Julie's challenge was to bring it all to life too through objects (scripture signposts), materials, hymns, music and frankly the things I am less good at! So through prose and poetry we heard about the future Man of Sorrows and followed one King with his gift of myrrh on his arduous journey to the infant Jesus.
We felt Mary's joy and grief as she heard the prophecy about the destiny of her first child and we wondered who we could relate to in the scene where Martha's sister Mary anoints Jesus as her King whilst Judas is focusing on the material things of life.
Finally we end up on that dreaded hill with others, facing as they did that very first time, the crushing sense of grief, despair and fear. We have followed Jesus' footsteps to the cross and although we feel this is the end, a terrible end, we are also aware that actually it isn't the end. Indeed, it is a beginning. But at this point we feel our own pain of love and loss keenly. We are free to feel.
It is always an honour (albeit a nerve wracking one) to be able to share what I write with others, and to share worship with my friend Julie and the congregation. There was an amazing atmosphere in church which is difficult to describe but was so rich, deep and ironically full of life.
Rachel Gallehawk, Local Preacher
It's on Saturday 24th and Sunday 25th June.
Come and join us for the annual village Feast & Fayre, where there will be a flower festival and exhibition in the chapel and the usual range of refreshments in the church hall.
Our exhibition this year focuses upon reading and translating the Bible. 2017 is the 500th anniversary of the occasion when Martin Luther nailed his 75 theses on the door of the Castle Church at Wittenberg.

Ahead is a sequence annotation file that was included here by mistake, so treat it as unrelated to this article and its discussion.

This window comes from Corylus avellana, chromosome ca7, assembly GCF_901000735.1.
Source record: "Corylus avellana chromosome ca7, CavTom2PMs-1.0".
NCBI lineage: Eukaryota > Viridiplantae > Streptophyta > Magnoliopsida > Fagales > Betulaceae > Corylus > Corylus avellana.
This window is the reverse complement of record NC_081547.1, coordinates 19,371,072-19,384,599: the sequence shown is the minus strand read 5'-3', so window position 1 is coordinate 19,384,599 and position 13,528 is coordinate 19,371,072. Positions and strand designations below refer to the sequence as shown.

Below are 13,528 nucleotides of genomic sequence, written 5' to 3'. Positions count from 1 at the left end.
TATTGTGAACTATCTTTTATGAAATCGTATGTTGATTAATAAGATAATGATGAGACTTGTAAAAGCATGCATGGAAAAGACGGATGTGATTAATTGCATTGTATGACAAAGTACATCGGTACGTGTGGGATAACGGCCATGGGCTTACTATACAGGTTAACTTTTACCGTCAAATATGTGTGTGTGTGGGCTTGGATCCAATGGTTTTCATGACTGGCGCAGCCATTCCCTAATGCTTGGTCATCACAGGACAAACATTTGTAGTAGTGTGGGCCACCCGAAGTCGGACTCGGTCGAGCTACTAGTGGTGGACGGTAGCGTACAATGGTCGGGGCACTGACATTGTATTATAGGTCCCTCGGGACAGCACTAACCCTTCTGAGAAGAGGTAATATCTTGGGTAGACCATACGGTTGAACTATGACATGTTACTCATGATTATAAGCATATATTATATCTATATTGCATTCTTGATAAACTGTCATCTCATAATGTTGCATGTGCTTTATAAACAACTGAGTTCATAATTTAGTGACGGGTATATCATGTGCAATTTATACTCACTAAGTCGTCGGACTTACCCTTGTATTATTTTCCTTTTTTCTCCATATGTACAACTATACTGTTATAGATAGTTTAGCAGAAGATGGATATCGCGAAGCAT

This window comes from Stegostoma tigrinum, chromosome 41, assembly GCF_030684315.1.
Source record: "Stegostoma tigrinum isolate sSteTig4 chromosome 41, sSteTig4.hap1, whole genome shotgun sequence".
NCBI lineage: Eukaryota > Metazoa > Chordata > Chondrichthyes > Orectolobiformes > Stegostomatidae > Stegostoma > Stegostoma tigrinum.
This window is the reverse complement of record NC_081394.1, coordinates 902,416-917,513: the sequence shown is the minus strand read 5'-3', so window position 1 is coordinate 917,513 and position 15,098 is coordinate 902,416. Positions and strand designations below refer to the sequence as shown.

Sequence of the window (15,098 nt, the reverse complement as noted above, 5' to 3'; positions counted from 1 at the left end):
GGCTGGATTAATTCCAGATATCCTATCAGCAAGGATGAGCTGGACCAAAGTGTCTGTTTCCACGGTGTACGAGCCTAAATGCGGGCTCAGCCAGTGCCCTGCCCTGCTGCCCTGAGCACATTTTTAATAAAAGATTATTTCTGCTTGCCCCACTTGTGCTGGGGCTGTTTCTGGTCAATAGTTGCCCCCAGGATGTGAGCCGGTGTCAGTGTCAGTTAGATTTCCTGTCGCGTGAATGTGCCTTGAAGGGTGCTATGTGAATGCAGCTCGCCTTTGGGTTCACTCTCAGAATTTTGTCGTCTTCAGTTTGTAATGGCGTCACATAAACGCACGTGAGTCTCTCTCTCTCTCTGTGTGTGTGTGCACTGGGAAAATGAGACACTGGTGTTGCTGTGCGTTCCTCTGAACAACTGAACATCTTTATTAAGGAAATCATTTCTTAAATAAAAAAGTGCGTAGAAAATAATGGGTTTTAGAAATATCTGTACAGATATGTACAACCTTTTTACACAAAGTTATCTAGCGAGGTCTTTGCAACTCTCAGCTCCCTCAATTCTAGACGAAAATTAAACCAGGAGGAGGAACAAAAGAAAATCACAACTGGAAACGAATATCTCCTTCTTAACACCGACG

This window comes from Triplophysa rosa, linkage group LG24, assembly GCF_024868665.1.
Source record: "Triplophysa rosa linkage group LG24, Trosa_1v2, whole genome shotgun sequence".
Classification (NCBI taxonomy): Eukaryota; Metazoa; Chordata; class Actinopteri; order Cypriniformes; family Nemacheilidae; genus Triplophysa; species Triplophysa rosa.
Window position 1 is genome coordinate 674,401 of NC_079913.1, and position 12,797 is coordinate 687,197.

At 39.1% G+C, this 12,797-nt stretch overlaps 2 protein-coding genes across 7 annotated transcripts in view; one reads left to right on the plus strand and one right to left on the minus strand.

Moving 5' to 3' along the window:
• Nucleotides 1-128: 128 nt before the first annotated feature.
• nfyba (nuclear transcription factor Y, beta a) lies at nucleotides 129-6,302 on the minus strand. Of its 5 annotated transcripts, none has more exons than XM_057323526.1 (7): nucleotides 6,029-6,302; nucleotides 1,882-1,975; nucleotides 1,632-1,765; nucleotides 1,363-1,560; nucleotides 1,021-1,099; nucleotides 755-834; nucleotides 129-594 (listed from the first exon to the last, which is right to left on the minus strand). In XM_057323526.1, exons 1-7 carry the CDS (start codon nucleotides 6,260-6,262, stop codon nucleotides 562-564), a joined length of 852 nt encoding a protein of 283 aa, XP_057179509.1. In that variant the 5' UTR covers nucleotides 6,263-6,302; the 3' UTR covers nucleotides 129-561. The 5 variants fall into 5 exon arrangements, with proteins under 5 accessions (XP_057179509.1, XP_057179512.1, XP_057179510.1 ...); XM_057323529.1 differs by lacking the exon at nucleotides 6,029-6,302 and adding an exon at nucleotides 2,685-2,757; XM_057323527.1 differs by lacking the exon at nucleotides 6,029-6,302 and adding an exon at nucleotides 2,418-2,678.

Four years earlier he had been reading Psalm 31 as part of his preparation for presenting a lecture at the University, when he read the words ‘Deliver me in your righteousness’. Further study convinced him that through His loving righteousness, God was willing to show mercy and forgiveness to all and this was something that was received ‘Sola Fide’, through faith alone.
This realisation brought Luther to declare ‘I felt myself absolutely born again’. He believed that being able to read the Bible for themselves was essential for all people. We shall be giving out copies of the Gospels to visitors.
All the money raised in the chapel today will be donated of the work of the Bible translation, particularly for the people of Bukina Faso in west Africa, where our former minister, Rev’d Rosemary Pritchard is living and working.
If you have a spare half hour, please and come and help us on either day.
Hello there! My name is Julie Swann and I am delighted to have been appointed as the Worker with Families & Children at Billericay Methodist Church.
We moved to Essex in August last year where my husband Rev Steve Swann has been stationed as a Pioneer Minister in the Colchester circuit. Previously I have held two similar posts in Cornwall and the West Midlands, providing me with a wide experience of this aspect of ministry.
I am passionate about nurturing faith with people of all ages, but with a particular emphasis on the family. I feel that we must consider an inter-generational approach to our mission and service within the church and community which is very much in line with many biblical models.
We have two children, James and Sammi and 3 grand-sons, aged between 1 and 5 years and a grand-daughter who will have been born by the time you read this. They all live in West Sussex. We also have two Cornish cats: Sandy and Pebbles who keep us on our toes!
In my spare time I enjoy anything creative, in particular card making, as well as gardening and catching up with friends.
I look forward to meeting circuit folk over the coming weeks and months.
Circuit News: Is published by the South Essex Circuit office and is distributed in paper form at circuit churches.